This could be all thanks to new CFO Ruth Porat and the financial discipline she's brought to the company.
"It feels like we're finally seeing some of the financial discipline around 'Other Bets' that Ruth Porat was brought in for," said Jan Dawson, Chief Analyst at Jackdaw Research, via email, referring to the moonshot projects that Alphabet is pursuing, such as its driverless cars division. "This particular slice of robotics falls under the 'cool, but not a near-term business' Alphabet needs to get out of."
Bloomberg was first to report the company could be up for sale, as Alphabet reportedly does not see potential for the unit to generate real revenue in the next few years.
Boston Dynamics, which was bought by Google in 2013, is an engineering company that creates robots for the military. Think Skynet, only with less Arnold Schwarzenegger (just kidding -- for now).
Alphabet could not be immediately reached for comment.
Boston Dynamics has received significant attention in recent weeks, after two eye-popping videos went viral.
In the first video, you see a robot, aptly named Atlas, taking a trek through the woods. Then, when it gets back to the lab, a man, presumably one of Boston Dynamic's engineers, starts testing it, using a hockey stick to push packages away. Finally, he pushes Atlas down using a stick and Atlas slowly picks itself up.
Bloomberg reported Google's public-relations teams was uncomfortable with the video, as shown by emails that were published to an internal forum at Google.
"There's excitement from the tech press, but we're also starting to see some negative threads about it being terrifying, ready to take humans' jobs," wrote Courtney Hohne, a director of communications at Google and the spokeswoman for Google X, according to the Bloomberg report. "We're not going to comment on this video because there's really not a lot we can add, and we don't want to answer most of the Qs it triggers."
In the second set of videos, a robotic dog designed by Boston Dynamics runs around a parking lot and interacts with a real-life dog.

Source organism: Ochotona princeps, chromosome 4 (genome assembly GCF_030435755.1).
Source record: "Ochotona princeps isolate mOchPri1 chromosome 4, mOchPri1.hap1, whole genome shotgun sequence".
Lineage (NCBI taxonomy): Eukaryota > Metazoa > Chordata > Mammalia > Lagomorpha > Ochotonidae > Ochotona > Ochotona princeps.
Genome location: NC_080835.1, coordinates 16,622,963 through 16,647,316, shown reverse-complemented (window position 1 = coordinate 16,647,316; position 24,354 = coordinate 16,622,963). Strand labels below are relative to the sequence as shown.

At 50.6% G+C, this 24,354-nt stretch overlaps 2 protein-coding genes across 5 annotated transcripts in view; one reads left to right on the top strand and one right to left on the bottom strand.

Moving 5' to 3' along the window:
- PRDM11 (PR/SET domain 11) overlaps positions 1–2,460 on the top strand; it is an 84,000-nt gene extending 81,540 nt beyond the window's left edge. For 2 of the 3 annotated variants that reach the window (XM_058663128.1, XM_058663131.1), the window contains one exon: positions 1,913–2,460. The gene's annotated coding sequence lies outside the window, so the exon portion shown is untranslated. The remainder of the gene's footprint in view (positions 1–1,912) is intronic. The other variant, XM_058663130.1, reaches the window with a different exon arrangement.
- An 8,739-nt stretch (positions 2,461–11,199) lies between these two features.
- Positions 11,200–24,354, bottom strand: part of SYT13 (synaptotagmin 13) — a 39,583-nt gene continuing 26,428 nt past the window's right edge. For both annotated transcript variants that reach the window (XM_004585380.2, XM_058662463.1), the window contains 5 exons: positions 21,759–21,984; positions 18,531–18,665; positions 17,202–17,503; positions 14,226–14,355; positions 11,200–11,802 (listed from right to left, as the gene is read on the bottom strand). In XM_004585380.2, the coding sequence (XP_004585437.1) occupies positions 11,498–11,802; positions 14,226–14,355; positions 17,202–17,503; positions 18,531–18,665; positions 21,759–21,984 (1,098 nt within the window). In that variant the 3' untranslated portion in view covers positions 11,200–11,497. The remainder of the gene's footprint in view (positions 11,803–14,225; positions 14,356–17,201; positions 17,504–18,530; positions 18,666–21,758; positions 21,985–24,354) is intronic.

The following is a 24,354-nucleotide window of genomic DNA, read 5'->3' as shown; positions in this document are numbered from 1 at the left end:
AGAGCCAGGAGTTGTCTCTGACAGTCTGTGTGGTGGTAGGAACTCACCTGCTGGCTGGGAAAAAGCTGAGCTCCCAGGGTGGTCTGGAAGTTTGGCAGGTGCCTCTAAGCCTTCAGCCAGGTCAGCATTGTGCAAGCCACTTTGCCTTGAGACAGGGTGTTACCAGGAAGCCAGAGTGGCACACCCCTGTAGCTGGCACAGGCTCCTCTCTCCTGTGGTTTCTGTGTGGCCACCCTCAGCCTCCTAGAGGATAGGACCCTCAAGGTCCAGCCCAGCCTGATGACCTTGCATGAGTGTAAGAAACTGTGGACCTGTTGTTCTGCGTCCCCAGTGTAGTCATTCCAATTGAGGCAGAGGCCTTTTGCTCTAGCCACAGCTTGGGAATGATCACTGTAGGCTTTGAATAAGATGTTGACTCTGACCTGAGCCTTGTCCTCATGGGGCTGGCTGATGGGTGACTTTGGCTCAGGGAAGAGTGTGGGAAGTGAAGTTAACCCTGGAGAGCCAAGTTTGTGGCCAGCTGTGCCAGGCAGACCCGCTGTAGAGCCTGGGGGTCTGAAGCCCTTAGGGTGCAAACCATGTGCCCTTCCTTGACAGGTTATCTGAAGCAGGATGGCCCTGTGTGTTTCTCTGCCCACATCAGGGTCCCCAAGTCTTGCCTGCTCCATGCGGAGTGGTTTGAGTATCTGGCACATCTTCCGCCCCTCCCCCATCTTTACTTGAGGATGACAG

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Porat, whose hire was announced in March 2015, started in May and has been well-received by investors for her straight shooting and sense that she's going to cut spending on frivolous projects.
After the announcement last year, TheStreet's Jim Cramer said the announcement made him "want to own Google," noting he wasn't alone in that line of thinking.
Since May 26, 2015, her first day at work, Alphabet shares are up more than 35%, compared to a roughly 6% decline in the Nasdaq.
Since Porat's arrival, Google transformed itself into Alphabet, a holding company, with Google as its largest division. In the fourth quarter, the Mountain View, Calif.-based Alphabet broke out its "Other Bets" for the first time to investors, which showcased how much money its moonshot projects were losing.
"Other Bets," includes units such as Nest, Fiber, Verily, driverless cars and other platforms. For the full year, these businesses had an operating loss of $3.57 billion, generating just $448 million in revenue. On the investor call, Porat said the majority of the revenue came from Nest, its smart home initiative, as well as its Internet access business, Google Fiber, and its life sciences division, Verily.
There's also speculation that Google may be looking to exit robotics altogether, now that Andy Rubin, the co-founder of Android hast left the company.
Rubin started Replicant, after leaving Android, working on these sorts of projects. Dawson noted robotics may have been a way to keep Rubin at the company after his departure from Android.